Presenting day three of Crikey’s annual film awards, The Golden Choc-Tops, rolled out every day this week in anticipation of next week’s Academy Awards. Yesterday, sweaty rides to nowhere and the best sequel of 2010. Today — drum roll, please — the winners are…

Best Australian film of 2010

Simply going by number of bums on seats, 2010 was a strong year for Australian cinema, an industry regularly bogged down in bad press for reasons real or imagined. “Australian films are too wanky and pretentious,” is one of the common complaints. Conversely, “Australian films are too shallow and stupid” is another.

The average punter cares not one iota about the quality of their local film industry, thus the revolving door conversations from commentators about how Australian film funders need to embrace genre film making, think more mainstream, invest more in marketing, find ways to “go viral” etcetera etcetera. Therefore it’s nice to announce some positive news.

Quality-wise 2010 may not have come close to matching the bumper crop of Australian films that arrived in cinemas in 2009 (Balibo, Samson & Delilah and Mary and Max) but going purely by ticket sales it was a more successful year. For the first time in more than a decade nine Australian features earned more than $2 million at the national box office.

Top performers include Tomorrow, When the War Began ($13.5 million), Bran Nue Dae ($7.7 million), Animal Kingdom ($4.9 million) and The Wog Boy 2 (also $4.9 million). But which was the best?

Jane Campion’s Bright Star, a sumptuously shot drama spanning the later years in the life of penniless poet John Keats, was deeply romantic, equal parts beautiful and tragic. Daybreakers, an inventive vampire film from tag-team directors The Spierig Brothers, is sure to become a cult classic.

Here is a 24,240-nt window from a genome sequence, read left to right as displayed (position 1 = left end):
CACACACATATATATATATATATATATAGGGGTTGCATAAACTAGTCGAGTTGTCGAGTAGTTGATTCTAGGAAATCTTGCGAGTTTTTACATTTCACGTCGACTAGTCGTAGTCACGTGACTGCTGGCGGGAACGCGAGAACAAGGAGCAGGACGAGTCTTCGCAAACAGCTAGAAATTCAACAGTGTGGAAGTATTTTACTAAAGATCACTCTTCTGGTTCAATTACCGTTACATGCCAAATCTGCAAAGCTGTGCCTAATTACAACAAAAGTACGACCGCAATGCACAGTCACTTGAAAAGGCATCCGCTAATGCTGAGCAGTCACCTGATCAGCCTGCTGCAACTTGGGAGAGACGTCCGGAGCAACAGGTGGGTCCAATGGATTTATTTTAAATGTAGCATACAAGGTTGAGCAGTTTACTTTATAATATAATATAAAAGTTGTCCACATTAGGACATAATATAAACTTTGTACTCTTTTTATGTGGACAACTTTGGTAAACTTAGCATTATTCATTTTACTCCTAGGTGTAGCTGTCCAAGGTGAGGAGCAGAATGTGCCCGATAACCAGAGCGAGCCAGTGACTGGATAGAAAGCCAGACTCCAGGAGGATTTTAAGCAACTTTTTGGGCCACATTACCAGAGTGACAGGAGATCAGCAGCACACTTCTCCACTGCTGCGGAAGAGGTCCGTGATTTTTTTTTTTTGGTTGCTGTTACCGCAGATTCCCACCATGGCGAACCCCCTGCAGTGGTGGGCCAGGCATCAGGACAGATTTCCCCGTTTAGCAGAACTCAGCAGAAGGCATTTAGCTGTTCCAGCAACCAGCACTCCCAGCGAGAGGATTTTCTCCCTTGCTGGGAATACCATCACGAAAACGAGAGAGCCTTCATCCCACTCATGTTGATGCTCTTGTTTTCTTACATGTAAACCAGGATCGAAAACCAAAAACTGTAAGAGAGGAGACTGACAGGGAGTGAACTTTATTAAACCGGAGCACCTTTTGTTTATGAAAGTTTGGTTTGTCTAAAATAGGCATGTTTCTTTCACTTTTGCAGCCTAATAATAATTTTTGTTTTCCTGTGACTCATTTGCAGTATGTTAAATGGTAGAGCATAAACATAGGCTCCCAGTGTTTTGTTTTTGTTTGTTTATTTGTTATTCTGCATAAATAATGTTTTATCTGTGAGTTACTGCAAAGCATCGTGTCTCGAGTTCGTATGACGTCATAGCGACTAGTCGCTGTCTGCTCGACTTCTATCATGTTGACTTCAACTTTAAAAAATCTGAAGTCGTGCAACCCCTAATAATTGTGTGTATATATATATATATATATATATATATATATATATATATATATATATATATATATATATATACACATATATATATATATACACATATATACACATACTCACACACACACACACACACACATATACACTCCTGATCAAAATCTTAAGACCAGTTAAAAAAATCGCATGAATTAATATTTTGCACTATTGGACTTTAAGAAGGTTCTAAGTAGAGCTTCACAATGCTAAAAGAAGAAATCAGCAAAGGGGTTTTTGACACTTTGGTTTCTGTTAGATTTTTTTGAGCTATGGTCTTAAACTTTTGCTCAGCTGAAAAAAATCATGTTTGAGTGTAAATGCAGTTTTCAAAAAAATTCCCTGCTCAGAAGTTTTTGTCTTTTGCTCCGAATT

But the best and most memorable Aussie film of 2010 was also our most acclaimed: Animal Kingdom, the debut feature of former film journalist David Michôd and the film for which Jacki Weaver has been nominated for a Best Supporting Actress Academy Award.

Michôd’s Melbourne-set crime drama is essentially a portrait of a dysfunctional family, led by Weaver as the seen-it-all-before matriarch. The film would make an auspicious debut for any filmmaker, and if Michôd never tops it, a pretty decent magnum opus too.

The quality of acting in Animal Kingdom is so good even pieces of furniture seem to contribute carefully nuanced performances. According to the bookies the chances of Jacki Weaver taking home the Oscar is very slim; about the same as Leslie Nielsen rising from the grave and winning Best Director for a WWII drama told with fart sounds instead of dialogue. Still, we’ll be rooting for Weaver.

The Malcolm Tucker Award for Most Deplorable On Screen Personality

Malcolm Tucker, the foul-mouthed star of In the Loop and TV’s The Thick Of It, lives and breathes diabolical scumbaggery and the winner of the annual Golden Choc-Top attributed with his prestigious name requires nothing short of inhumane bastardy.

A bunch of veteran villains returned in 2010 to play it again, Sam and contend for the title — most notably Gordon Gekko (Michael Douglas) in Wall Street: Money Never Sleeps and Freddy one-two-coming-for-you Krueger (now played by Jackie Earle Haley) in Samuel Bayer’s patchy remake of A Nightmare on Elm Street.

There were newcomers, too: Mickey Rourke slashed apart cars and buildings in Iron Man 2, Jesse Eisenberg breathed bitchy life into Mark Zuckerberg in The Social Network, Sam Neil drank blood like wine as a corporate fang-toothed baddie in Daybreakers and the train in Unstoppable — Tony Scott’s action movie about, well, an unstoppable train — was also admirably diabolical.

But the Malcolm Tucker Award for Most Deplorable On Screen Personality goes to Casey Affleck for his creepy stony-eyed performance as a cool-headed Texan serial killer in Michael Winterbottom’s The Killer Inside Me. Lou Ford (Affleck) is the kind of emotionally fickle sicko who can brutally murder a person one moment then sit down to enjoy a round of cartoons and chicken wings the next.

The story tracks Ford’s romance with two women: his long term partner Amy (Kate Hudson) and his adulteress Joyce (Jessica Alba), an emotionally vulnerable prostitute. One day Ford brutally kills Joyce for no discernible reason and continues on a “why not?” trail of murders, ratcheting up the body count as if he were a participant in some deranged alternative version of Who Dares Wins.

Take a bow, Casey — but please don’t come into the office to collect your award.

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Peter Fray
Peter Fray
Editor-in-chief of Crikey
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